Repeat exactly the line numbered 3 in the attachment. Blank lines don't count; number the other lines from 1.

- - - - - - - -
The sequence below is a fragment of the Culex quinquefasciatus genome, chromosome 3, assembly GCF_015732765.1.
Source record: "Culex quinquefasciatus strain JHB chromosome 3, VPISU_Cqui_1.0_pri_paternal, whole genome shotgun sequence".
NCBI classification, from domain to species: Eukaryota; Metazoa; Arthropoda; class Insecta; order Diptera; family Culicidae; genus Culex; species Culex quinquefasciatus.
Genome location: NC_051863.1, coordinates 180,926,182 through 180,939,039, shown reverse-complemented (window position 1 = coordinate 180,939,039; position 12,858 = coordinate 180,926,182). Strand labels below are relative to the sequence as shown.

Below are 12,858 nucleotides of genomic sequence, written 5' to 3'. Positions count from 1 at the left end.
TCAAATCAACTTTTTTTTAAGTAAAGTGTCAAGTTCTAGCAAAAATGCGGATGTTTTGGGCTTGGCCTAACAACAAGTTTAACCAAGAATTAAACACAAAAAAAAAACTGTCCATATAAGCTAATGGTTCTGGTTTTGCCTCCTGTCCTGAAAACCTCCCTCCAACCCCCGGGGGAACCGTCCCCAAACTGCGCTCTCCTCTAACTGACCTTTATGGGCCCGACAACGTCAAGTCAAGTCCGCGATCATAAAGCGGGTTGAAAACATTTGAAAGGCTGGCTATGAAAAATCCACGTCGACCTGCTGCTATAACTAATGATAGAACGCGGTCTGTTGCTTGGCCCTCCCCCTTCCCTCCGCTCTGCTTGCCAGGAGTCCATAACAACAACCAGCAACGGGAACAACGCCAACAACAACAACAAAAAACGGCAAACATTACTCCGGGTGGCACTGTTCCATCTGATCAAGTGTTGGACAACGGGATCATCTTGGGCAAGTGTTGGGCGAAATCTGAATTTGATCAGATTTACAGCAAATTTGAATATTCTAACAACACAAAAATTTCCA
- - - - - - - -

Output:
NCBI classification, from domain to species: Eukaryota; Metazoa; Arthropoda; class Insecta; order Diptera; family Culicidae; genus Culex; species Culex quinquefasciatus.